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China annexed Tibet 60 years ago

May 23, 2011 - TIBET

On 23 May 1951, China annexed Tibet. The 60th anniversary is likely to see the roof of the world closed to foreign visitors, headlines from Beijing about benefits China has bestowed in 60 years on what it calls the Tibetan Autonomous Region, and a possible change in the political leadership of the Tibetan government-in-exile. It could also be an

On 23 May 1951, China annexed Tibet. The 60th anniversary is likely to see the "roof of the world" closed to foreign visitors, headlines from Beijing about benefits China has bestowed in 60 years on what it calls the Tibetan Autonomous Region, and a possible change in the political leadership of the Tibetan government-in-exile. It could also be an occasion for more "Free Tibet" demonstrations at the gates of Chinese embassies around the world. The Chinese government banned foreign tourists from entering Tibet in March. The ban, which will probably last three months, takes the region through several sensitive dates. The first is Mar 10 anniversary of the 1959 Tibetan uprising against China. The second is the Mar 14 anniversary of violent anti-government protests in Lhasa in 2008. The third is the 60th anniversary of the annexation. Tibetan grievances with the Chinese government flare up and mass protests by Tibetan exiles and their supporters commonly happen on all three dates. The Chinese government blames unrest on followers of the Dalai Lama. The annexation gave rise to a Tibetan independence movement&mdashled by the Dalai Lama, winner of the 1989 Nobel Peace Prize and a campaigner for Tibetan autonomy on the world stage. After the failed 1959 uprising, he fled Tibet and set up a government in exile in India. Most of Tibet's monasteries were destroyed in the 1960s and 1970s during China's Cultural Revolution. Thousands of Tibetans are believed to have been killed during periods of repression and martial law. Many countries openly support the Tibetan cause, but not to the extent of openly disputing China's claim of sovereignty. Tibet's media are tightly controlled by the Chinese leadership. Official radio and TV stations have extended their reach across much of the mainly-rural region. Beijing says Tibet has developed considerably under its rule. But rights groups say China continues to violate human rights, accusing Beijing of political and religious repression. Beijing denies any abuses. China points out that a new railway link between Lhasa and the western Chinese province of Qinghai will boost economic expansion, but critics say it is likely to increase the influx of Chinese migrants rather than benefit Tibetans. Beijing recently announced it is building three national parks at its landmark attractions. Tourism is an important revenue earner. Over 50 years after the popular uprising in Tibet against Chinese Communist rule and his eventual flight to India, the Dalai Lama in March that he plans to formally step down as political leader of the India-based Tibetan government-in-exile, while retaining his role as spiritual leader. Tibet is expecting an estimated 7.5 million tourists this year, and the figure is hoped to double by 2015.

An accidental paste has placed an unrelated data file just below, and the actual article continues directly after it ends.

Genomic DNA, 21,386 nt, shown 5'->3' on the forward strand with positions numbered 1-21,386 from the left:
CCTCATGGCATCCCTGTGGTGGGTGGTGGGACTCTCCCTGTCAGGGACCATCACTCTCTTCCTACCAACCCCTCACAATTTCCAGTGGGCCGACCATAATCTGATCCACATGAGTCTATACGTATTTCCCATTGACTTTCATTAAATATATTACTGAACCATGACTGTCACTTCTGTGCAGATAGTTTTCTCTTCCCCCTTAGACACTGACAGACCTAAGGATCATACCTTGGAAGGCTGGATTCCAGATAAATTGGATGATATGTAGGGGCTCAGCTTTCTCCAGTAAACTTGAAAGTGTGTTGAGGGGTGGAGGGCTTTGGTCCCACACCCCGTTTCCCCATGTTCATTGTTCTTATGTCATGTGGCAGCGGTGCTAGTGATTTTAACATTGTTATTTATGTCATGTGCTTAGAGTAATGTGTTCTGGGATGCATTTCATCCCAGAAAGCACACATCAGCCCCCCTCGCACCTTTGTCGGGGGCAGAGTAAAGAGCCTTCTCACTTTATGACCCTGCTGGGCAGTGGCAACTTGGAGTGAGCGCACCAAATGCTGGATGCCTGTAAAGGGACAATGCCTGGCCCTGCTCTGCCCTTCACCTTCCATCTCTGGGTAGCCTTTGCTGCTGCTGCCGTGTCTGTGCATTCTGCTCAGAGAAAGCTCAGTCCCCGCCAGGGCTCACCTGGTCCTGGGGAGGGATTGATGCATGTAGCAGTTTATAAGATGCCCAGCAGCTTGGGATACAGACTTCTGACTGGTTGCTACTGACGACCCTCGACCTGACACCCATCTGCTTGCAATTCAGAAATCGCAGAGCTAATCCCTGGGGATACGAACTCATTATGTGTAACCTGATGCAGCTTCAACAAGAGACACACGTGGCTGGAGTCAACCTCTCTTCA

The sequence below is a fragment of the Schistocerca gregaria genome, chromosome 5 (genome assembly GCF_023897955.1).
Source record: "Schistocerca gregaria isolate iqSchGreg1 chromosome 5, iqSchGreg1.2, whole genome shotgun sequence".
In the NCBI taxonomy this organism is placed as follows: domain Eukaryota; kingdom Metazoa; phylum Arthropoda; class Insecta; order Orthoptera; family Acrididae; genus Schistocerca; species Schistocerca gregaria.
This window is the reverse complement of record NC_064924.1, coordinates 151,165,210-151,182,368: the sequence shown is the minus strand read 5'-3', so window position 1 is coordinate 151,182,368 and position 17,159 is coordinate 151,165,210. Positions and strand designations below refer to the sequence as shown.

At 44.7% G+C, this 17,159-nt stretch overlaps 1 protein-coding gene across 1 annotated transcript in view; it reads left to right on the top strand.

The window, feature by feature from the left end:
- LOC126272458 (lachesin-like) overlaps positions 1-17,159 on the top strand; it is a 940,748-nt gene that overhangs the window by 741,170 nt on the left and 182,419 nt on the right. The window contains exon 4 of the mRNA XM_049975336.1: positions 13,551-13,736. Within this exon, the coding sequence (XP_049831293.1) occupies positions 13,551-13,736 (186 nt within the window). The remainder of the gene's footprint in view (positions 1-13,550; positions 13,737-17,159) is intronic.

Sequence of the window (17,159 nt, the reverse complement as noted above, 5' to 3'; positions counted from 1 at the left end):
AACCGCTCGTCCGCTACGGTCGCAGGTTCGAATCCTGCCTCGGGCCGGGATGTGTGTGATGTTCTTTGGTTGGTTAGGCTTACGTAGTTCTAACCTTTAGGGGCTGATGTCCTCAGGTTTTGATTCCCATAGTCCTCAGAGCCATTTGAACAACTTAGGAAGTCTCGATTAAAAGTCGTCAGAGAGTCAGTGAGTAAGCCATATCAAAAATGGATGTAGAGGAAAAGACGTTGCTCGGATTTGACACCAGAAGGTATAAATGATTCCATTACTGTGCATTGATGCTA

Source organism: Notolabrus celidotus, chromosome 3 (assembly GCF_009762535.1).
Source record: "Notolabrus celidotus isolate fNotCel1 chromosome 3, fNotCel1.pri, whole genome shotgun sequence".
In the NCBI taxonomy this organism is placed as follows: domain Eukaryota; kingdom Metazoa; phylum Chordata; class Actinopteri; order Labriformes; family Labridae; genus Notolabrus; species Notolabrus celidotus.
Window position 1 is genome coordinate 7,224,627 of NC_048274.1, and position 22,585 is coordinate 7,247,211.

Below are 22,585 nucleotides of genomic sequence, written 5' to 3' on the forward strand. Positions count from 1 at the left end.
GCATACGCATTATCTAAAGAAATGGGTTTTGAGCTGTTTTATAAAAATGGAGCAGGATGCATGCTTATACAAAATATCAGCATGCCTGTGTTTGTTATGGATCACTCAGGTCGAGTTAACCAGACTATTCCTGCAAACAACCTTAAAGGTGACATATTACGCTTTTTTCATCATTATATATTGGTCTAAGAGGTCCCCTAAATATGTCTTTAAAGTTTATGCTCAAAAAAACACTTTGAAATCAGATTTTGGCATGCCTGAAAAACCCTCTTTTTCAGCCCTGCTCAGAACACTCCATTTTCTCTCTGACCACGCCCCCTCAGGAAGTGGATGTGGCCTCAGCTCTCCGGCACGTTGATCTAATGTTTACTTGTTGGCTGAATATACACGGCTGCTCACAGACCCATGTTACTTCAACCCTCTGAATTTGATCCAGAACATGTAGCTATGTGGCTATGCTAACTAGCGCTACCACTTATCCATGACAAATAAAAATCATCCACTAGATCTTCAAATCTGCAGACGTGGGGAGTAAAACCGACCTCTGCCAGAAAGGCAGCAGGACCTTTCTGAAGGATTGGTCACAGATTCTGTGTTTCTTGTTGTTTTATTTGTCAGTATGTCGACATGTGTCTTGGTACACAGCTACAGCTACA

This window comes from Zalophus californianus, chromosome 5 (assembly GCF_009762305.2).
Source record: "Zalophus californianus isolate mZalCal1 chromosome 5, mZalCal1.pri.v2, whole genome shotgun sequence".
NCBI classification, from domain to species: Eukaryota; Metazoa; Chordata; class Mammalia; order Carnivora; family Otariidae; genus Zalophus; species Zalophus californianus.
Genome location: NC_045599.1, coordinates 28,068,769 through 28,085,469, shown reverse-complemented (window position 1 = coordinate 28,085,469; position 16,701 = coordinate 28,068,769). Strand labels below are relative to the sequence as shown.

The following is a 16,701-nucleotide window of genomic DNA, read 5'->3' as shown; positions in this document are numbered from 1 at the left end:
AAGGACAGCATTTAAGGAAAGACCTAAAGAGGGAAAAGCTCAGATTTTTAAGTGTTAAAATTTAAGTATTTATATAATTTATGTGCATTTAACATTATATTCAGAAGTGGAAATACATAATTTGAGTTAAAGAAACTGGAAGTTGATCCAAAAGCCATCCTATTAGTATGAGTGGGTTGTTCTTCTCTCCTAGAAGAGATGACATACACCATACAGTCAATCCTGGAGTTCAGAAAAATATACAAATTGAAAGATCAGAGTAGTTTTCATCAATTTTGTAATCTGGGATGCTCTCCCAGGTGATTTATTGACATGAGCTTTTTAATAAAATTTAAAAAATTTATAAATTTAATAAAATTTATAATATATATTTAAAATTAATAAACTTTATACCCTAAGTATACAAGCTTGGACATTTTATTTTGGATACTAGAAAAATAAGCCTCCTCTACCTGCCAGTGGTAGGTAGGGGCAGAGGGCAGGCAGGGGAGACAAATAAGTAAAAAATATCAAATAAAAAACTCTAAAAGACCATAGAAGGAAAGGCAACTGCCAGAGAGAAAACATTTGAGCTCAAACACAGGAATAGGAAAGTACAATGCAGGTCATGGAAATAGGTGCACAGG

The Dalai Lama steps back, but not down (Guardian 11 Mar 2011)

Exiled lawmakers to debate Dalai Lama's devolution plan (CNN 14 Mar 2011)

Will Tibet Let Go of the Dalai Lama? (WSJ 14 Mar 2011)

Tibet to establish three major national parks during 12th Five-Year Plan (People's Daily 14 Mar 2011)

Tibet receives 21.25 mln tourists during 11th Five-Year Plan (People's Daily 28 Feb 2011)

Date written/update: 2011-05-23